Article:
They remember the presence of the mountains. I live in Denver, on the Front Range of the Rocky Mountains, and the mountains have ingrained themselves into my psych like some kind of invisible shadow. I can always orient myself to that sensation, as if the air has more pressure that way. I can do it indoors, and (mostly, barring weird circumstances) in the night. And, I recently learned, I can do it on the other side of the world. I think I need to have a contiguous series of reference points to keep my subconscious straight. If I do, then I can go to the countryside in India and still feel this looming presence in the empty air that’s my memory of the Rocky Mountains.
That way's west.
I take this for granted. I shouldn’t, but I take it for granted that this feature of the landscape helped wire my brain. Just by being there, the mountains did something to my personality, and I just wave my hand about it like,
“Mountains? Psh. Ain’t no thing.”
It is, though. There’s no silence louder than the silence of standing on top of a mountain, standing on the result of these wrinkles caused by the pressure of the Earth on itself, bending itself off true and changing the weather. Your chest aches from the thin, cold air. They just sit there—irregularities in the landscape that reach from your toes to the jagged, too-high horizon—and yet the groaning ground itself seems aware of the awful beauty.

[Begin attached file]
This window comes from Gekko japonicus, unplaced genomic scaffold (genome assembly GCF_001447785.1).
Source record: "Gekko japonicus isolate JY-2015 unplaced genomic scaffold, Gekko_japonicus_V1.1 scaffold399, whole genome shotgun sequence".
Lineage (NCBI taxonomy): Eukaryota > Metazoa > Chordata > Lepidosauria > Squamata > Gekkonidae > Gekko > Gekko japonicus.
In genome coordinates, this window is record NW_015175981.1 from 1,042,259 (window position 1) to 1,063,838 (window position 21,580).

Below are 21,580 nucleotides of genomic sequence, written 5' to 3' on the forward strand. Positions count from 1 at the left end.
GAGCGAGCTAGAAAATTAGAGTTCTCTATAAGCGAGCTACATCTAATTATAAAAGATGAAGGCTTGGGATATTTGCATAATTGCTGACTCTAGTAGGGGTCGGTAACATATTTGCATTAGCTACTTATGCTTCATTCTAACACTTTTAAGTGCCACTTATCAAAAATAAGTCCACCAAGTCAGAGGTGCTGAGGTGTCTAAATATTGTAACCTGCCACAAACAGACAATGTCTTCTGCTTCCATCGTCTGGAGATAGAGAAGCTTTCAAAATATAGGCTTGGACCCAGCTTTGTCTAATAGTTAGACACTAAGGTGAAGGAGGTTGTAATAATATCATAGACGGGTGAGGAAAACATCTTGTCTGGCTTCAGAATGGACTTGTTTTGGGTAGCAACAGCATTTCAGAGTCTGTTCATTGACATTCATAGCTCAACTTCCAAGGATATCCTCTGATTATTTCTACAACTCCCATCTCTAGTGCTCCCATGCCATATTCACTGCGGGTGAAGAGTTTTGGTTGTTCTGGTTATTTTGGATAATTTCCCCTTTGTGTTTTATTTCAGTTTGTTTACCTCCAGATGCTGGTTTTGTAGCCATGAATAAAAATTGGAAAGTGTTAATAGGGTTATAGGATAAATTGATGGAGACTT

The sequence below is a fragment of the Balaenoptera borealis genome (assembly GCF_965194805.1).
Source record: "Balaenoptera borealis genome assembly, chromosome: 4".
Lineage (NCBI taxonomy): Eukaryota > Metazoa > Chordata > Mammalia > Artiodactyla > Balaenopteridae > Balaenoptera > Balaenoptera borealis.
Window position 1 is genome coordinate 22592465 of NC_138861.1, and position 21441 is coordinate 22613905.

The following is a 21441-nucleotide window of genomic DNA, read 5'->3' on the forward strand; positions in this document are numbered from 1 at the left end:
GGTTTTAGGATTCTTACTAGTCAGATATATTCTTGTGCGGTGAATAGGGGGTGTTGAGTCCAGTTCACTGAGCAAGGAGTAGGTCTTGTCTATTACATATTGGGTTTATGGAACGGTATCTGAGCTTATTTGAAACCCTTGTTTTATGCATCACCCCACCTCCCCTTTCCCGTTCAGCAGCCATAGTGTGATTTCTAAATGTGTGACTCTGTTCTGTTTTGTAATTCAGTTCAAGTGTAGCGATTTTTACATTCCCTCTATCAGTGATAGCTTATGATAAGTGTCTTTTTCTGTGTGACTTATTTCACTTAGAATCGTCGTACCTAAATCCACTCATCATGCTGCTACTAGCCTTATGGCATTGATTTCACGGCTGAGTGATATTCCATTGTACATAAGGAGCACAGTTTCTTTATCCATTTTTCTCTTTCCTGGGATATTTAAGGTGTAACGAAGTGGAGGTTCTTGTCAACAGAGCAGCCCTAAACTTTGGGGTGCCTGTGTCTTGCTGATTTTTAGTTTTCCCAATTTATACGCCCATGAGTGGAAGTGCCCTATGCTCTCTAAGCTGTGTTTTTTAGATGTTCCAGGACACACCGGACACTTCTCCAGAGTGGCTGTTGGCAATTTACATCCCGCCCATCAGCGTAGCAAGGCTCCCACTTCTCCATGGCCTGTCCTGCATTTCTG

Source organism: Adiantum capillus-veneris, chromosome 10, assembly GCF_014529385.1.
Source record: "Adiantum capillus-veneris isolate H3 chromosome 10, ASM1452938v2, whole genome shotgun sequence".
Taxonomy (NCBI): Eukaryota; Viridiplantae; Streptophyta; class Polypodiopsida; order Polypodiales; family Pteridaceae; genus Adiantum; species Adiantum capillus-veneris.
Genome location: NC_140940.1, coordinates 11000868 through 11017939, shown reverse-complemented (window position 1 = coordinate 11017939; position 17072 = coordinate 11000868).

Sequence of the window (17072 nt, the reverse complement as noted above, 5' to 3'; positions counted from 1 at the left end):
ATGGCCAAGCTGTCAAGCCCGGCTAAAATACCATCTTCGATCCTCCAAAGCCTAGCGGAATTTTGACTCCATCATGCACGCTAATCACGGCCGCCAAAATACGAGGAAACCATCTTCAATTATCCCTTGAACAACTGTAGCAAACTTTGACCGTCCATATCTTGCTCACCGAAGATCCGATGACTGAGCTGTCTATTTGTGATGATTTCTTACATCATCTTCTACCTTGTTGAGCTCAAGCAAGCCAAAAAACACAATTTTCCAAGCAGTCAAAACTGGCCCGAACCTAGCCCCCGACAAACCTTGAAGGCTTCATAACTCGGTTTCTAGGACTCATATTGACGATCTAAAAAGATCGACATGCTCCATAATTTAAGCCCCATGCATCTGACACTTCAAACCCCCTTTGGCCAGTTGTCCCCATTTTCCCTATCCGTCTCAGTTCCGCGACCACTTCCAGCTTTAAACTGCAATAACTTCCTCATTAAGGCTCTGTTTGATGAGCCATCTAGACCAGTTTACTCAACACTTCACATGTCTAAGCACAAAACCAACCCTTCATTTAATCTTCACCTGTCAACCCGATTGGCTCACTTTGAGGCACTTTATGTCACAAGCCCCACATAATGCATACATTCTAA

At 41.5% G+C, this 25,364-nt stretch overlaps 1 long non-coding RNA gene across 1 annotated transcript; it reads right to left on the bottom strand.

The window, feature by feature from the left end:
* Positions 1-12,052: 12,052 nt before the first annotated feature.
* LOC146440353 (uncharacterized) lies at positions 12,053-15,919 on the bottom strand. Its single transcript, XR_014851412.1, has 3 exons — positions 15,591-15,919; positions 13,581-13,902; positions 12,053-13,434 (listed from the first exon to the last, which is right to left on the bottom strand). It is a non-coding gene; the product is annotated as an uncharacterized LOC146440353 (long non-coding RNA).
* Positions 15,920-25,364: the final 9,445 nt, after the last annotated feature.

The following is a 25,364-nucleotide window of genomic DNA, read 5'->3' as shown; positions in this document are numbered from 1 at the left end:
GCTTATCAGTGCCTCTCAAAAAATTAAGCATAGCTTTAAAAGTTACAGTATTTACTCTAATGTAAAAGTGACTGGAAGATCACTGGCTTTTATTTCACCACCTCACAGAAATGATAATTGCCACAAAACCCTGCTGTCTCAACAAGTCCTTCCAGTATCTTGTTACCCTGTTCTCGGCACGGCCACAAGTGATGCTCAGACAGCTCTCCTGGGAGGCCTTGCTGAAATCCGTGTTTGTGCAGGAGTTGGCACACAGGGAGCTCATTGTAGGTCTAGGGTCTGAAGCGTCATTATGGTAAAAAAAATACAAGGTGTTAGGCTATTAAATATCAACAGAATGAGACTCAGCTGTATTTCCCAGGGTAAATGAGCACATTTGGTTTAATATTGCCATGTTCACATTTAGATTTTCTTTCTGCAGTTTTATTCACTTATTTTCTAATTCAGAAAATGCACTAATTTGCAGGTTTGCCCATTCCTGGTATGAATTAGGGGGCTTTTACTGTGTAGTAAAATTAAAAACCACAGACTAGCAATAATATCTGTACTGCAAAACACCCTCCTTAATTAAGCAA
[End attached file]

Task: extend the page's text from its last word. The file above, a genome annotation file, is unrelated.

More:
It ain’t no thing, though. They’re just mountains.
I visited the foothills of the Himalayas. And I figured, hey, I’ve seen mountains before. What’s more mountains? Mountains are all just piles of stuff. Sure, they’re twice as tall, but they won’t look twice as tall, I figured. Mountains are just mountains, I figured.
It’s not the same.
It felt eerie.
The Rocky Mountains are big and you can’t escape them. They dominate the city.
The Himalayas are twice as tall, and they look like it. It just felt so strange to level my gaze at the point in the sky where my mountains end—where Mount Evans and Pikes Peak stop and give way to sky—to look that high, and then look that much higher again before finding the big empty. I kept listening for them. My brain refused to believe that something could disrupt the landscape that much without shaking the air into a growl as wide as the sky.
I am used to mountains, and that just weirded me out.
I don’t know, lasers and geysers. We think of ourselves as masters of this planet we live on. Yet this planet, just by having these bumps and riddles in it, worked a fundamental scratch into my crevices, just by its passive enormousness. I love mountains. I love standing next to them or in among them and listening to how much bigger they are than I am. They remind me I ain’t as big a deal as I sometimes worry that I am—that I be small and timid. There might be a lesson to learn there.
Oliver Blakemore is a guest writer from Denver whose palpable relationship with mountains and words we're lucky to have. Share the last time you have done a mountain hike or a road trip. And...do you miss it? We hope to experience the Spanish Pyrenees with you...